On April 23, CMS released the fiscal year 2020 hospital inpatient prospective payments system (IPPS) proposed rule. The rule contains many proposals related to hospital payment policy, including two notable GME announcements described below. Comments on the proposed rule are due June 24, 2019.
First, CMS proposes a change relating to how full-time equivalent (FTE) resident time may be counted when residents train at critical access hospitals (CAHs). Under current Medicare policy, a CAH is not considered a “nonprovider setting,” which prohibits IPPS hospitals from claiming on their cost reports any time residents spend at CAHs, even if the IPPS hospitals incur the stipend and benefit costs for residents during their training at the CAH. Instead, the only GME-related payments CMS currently makes for the time residents spend training at CAHs is 101% of the direct costs the CAH itself incurs in training residents.
CMS heard concerns that the agency’s current policy “is creating barriers to training residents in rural areas, thereby also hindering efforts to increase the practice of physicians in rural areas.” To remove this disincentive, CMS proposes that effective October 1, 2019, a hospital may include in its FTE count time spent by residents training at a CAH, so long as the hospital meets the nonprovider setting requirements located at 42 C.F.R. §§ 412.105(f)(1)(ii)(E) and 413.78(g). From the Federal Register preamble language, it does not appear that CMS is proposing to change any regulatory text to reflect this shift in policy.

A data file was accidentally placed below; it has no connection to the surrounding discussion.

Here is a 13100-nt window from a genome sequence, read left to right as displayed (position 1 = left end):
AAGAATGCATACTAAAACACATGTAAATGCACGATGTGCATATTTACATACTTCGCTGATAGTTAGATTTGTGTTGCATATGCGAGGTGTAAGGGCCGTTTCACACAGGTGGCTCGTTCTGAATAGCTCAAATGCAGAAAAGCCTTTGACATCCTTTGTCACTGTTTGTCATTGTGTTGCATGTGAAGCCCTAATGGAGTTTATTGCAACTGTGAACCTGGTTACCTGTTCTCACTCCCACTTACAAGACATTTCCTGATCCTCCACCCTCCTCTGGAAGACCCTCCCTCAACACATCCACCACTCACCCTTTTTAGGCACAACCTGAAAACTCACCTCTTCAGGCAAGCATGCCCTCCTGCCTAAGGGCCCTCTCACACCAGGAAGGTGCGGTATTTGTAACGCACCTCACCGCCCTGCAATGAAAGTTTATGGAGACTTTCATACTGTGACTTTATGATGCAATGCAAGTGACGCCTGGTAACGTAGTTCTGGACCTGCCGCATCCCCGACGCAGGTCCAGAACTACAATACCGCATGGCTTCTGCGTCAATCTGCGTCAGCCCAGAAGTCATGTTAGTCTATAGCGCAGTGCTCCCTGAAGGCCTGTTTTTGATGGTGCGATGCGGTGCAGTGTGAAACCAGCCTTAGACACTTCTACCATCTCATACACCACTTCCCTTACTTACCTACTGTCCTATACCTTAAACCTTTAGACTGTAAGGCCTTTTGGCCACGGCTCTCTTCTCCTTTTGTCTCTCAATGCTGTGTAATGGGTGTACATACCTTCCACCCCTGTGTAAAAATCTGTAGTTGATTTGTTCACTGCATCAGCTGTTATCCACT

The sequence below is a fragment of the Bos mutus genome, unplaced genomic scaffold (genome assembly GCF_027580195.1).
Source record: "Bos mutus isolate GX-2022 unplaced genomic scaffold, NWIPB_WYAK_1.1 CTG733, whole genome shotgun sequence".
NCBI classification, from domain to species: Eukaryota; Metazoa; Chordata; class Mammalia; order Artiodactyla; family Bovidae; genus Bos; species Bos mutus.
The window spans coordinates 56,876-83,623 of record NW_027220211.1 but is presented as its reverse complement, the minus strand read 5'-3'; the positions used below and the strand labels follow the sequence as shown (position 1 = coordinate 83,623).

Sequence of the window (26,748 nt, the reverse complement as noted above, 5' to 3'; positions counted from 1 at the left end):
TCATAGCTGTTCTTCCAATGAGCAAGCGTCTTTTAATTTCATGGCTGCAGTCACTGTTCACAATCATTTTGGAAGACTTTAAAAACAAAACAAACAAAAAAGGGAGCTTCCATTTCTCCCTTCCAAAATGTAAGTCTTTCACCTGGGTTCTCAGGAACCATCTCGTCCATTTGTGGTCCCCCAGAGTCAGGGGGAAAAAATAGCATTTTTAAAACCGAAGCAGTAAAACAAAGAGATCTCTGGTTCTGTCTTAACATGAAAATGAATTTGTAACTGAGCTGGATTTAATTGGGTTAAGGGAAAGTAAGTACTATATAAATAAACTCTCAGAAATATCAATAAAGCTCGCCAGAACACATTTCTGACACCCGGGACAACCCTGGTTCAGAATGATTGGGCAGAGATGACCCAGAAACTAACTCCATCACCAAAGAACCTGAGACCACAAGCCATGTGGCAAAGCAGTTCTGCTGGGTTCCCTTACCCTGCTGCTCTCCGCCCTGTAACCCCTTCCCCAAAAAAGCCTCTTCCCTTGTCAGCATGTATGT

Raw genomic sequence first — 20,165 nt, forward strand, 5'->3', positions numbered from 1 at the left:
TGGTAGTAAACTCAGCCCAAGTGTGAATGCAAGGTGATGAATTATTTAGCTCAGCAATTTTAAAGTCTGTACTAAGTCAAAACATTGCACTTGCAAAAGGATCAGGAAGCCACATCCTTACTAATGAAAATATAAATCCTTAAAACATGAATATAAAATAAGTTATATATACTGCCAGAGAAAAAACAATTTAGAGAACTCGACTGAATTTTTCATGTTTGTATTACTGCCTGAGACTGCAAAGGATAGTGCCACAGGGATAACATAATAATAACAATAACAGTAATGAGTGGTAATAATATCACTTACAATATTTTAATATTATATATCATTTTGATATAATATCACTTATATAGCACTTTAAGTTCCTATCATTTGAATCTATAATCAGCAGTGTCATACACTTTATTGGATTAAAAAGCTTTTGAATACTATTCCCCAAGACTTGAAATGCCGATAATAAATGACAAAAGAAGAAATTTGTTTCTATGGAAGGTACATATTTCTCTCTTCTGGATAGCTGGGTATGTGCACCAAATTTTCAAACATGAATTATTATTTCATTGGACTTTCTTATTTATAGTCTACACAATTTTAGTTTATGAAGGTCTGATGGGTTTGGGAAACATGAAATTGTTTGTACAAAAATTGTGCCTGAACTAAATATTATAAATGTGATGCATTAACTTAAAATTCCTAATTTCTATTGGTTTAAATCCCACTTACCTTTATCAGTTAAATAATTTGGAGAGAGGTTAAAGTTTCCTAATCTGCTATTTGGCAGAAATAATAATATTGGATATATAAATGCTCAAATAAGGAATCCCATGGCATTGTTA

Second, CMS announced Round 14 of the Affordable Care Act’s section 5506 close hospital slot redistribution program. Under this round, CMS will redistribute 62.60 IME slots and 62.03 DGME slots from closed hospital Good Samaritan Hospital of Dayton, Ohio. Of the available IME slots, 7.00 are from a section 422 cap increase, meaning they will be reimbursed at half the normal rate. Of the available DGME slots, 3.14 are from a section 422 cap increase, meaning they will be reimbursed at a national average PRA.
Section 5506 of the ACA required CMS to implement the closed hospital residency slot redistribution program. Under the program, CMS is required to take all of the DGME and IME residency slots from hospitals that closed on or after March 23, 2008, and to permanently redistribute them according to certain criteria. Prior to the ACA, hospitals that took on displaced residents from closed hospitals could only receive cap slots temporarily until the displaced residents completed their training, but there was no provision for the permanent redistribution of closed hospital slots.
The ACA specified that hospitals in the same geographic region as the closed hospital would receive priority for the closed hospital’s slots. Among other criteria, CMS also gave preference in distributing these permanent slots to hospitals that:
Assumed an entire program from the closed hospital;
Received slots from the closed hospital under a GME affiliation agreement and would use the slots to continue to train at least the number of residents the hospital had trained under the affiliation agreement; and
Took in residents displaced by the hospital closure and would continue to train residents in the same programs as the displaced residents, even after the displaced residents completed their training.